(WSJ) A group led by the U.S. Department of Energy and the University of Chicago plans to develop a nationwide quantum internet that could be functional in about a decade and with the potential to securely transmit sensitive information related to national security and financial services.
“What we’re moving forward on is building out quantum networks [to] someday…turn into a full second internet, a parallel internet to the digital internet,” said Paul Dabbar, the Energy Department’s Under Secretary for Science.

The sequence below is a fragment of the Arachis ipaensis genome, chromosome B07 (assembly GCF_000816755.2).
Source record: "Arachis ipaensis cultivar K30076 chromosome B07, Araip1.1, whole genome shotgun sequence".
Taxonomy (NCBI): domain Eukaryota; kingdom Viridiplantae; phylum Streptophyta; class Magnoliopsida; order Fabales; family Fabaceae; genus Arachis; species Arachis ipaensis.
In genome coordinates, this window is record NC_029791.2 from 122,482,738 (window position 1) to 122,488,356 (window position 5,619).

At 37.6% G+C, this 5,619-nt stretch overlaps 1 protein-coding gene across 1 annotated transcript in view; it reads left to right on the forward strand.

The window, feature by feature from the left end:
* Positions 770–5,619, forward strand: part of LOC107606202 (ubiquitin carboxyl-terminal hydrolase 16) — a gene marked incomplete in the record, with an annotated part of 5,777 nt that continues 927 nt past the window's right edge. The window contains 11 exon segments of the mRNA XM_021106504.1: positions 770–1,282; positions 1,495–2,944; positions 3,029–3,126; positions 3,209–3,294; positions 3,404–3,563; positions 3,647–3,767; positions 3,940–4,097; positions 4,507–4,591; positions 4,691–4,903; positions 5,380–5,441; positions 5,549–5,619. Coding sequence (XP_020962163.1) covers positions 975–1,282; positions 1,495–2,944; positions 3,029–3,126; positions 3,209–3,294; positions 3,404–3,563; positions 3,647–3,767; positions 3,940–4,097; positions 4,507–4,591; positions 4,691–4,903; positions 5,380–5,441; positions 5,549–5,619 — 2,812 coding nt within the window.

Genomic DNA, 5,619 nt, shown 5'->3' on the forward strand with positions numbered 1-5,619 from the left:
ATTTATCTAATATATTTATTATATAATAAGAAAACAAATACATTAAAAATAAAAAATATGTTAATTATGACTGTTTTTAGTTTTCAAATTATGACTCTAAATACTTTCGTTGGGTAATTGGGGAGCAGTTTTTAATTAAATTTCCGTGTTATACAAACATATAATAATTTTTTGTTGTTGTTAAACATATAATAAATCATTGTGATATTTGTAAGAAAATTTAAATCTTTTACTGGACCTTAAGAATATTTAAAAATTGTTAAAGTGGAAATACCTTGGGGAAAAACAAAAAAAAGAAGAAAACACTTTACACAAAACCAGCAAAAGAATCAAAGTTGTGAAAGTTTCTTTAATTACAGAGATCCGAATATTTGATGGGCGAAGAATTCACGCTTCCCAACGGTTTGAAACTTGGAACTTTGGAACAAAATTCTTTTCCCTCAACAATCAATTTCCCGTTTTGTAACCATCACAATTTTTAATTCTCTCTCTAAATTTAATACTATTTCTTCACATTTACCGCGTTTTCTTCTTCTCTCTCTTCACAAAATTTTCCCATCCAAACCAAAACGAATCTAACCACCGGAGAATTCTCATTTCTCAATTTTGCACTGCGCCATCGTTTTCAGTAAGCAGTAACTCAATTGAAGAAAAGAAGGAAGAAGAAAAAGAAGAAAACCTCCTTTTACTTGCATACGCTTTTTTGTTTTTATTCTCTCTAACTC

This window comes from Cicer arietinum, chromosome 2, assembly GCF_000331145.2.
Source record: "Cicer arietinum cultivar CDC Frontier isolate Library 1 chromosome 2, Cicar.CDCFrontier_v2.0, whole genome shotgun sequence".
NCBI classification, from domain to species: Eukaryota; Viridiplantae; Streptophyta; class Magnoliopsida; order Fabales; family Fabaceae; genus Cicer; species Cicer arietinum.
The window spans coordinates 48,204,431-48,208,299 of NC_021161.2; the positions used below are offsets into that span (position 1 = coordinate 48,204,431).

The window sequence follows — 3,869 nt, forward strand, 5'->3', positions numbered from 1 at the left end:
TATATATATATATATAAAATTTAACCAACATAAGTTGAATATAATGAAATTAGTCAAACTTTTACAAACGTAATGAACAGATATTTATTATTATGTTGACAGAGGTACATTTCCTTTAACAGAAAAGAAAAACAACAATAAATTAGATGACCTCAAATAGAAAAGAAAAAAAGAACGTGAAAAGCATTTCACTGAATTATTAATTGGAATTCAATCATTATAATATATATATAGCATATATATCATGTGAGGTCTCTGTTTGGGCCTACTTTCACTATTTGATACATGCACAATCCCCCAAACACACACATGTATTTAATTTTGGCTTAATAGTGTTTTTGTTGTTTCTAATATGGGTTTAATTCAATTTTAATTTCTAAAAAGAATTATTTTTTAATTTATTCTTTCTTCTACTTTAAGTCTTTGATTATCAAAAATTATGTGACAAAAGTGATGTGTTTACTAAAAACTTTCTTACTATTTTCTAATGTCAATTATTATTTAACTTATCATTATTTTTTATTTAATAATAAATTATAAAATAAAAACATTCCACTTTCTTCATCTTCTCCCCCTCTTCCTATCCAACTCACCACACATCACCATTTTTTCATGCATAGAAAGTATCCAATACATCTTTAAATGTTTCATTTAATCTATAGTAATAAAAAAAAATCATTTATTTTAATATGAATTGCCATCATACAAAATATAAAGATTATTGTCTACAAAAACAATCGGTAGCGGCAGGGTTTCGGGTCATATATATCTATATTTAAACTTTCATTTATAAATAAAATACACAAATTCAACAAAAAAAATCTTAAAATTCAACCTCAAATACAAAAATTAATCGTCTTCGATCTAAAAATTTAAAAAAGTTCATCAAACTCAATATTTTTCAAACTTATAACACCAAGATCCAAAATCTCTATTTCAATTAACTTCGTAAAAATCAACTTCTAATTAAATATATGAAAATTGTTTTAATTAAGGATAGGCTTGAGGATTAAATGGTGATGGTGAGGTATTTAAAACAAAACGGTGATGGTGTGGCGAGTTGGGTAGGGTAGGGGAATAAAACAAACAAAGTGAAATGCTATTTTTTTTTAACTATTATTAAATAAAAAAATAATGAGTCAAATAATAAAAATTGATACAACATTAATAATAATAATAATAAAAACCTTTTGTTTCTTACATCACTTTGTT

The users of a quantum internet could include organizations that handle significant amounts of highly sensitive data and are traditionally vulnerable to cyberattacks, such as the financial services industry and government agencies in charge of national security.
“A quantum network, because of physics, is by definition completely secure,” Mr. Dabbar said.
The government’s involvement in the development of the quantum internet mirrors the history of the internet, whose precursor was the ARPANET that the U.S. Defense Department developed in 1969. Commercial use of the internet became widespread about 20 years later.

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